The first shipment - some 55 tons - left China's Sichuan province last week en route for Spain. Sichuan is one of China's four largest honey-producing regions, and prior to the ban - imposed in early 2002 after the discovery of unacceptably high levels of antibiotics in the honey - used to export to the US, EU, Japan and Malaysia.
Honey was just one of a number of Chinese food products (others include shrimps, farmed fish, royal jelly and rabbit meat) which were banned by the EU after they were found to contain high levels of the antibiotic chloramphenicol.
Cloramphenicol is an antibiotic used to control disease in shrimp, crawfish and bees, and is mostly used to treat life-threatening infections in humans when other alternatives are not available. Use of the antibiotic is limited because it is associated with a rare, but potentially life threatening side effect called idiosyncratic aplastic anemia. For the small number of people susceptible to this side effect, exposure to chloramphenicol can be fatal.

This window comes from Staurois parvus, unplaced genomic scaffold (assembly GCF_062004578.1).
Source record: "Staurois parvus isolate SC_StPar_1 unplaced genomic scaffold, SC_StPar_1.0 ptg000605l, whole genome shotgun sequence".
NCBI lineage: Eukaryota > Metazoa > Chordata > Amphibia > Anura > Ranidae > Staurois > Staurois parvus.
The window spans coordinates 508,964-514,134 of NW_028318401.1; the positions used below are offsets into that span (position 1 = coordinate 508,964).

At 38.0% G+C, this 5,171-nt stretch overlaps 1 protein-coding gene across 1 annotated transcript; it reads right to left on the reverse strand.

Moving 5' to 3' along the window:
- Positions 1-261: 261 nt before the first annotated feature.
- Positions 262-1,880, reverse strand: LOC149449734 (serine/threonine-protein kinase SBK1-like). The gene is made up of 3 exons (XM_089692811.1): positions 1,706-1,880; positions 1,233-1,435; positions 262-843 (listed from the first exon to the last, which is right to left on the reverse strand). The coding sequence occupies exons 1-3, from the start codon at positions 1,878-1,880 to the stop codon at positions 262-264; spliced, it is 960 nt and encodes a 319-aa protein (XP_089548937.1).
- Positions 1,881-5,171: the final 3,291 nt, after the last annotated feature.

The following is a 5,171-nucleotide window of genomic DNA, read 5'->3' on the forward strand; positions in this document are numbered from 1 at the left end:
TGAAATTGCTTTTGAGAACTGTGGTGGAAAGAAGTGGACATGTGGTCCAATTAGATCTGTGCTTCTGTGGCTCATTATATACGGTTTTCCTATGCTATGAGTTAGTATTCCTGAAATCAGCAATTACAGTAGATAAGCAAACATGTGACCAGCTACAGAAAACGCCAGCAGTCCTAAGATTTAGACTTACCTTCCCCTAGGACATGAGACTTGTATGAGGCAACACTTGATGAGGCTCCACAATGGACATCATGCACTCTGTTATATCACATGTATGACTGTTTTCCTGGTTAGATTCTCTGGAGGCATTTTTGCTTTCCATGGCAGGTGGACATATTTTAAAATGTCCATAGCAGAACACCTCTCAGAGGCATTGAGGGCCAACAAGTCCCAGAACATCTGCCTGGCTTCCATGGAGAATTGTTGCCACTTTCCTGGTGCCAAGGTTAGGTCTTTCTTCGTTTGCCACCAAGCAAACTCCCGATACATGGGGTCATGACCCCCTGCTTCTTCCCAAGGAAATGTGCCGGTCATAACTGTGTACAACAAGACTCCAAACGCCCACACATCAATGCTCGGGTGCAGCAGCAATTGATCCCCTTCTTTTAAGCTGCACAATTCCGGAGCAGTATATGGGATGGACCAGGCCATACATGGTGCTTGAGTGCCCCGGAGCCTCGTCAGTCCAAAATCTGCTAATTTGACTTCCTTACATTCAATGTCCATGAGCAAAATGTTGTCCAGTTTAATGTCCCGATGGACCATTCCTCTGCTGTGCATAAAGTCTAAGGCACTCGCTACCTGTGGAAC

According to market analysts Access Asia, although the market for honey in China has fluctuated in recent years the country continues to be by far the leading producer in the world. And with per capita consumption set to rise, Access Asia indicates that production will continue to increase in line with demands. In international terms China is currently by far the largest honey-producing nation in the world, with around 40 per cent of the market. The next biggest producers are the US, Argentina and Ukraine. According to the American Honey Producers' Association, China and Argentina have been adversely affecting America's domestic honey industry with cheap imports, although there is a counter argument that both China and Argentina have been helping to counterbalance falling production in the US. Also starting to emerge onto the world honey production arena are Thailand and Vietnam.
Although production has continued to rise the number of bee colonies in China has declined in the past few years from a high of 6.5 million to around 5.7 million in 2001. This decrease, Access Asia says, is due to the introduction of smaller beehives and reduced choice of bee yards. Additionally, many agricultural co-operatives have shifted from honey production and bee cultivation following the poor harvests of 1998 and looked for more high-margin products.
The EU agreed to lift the ban on imports of Chinese honey back in July last year after agreeing that the Beijing authorities had done enough to reduce the levels of cloramphenicol.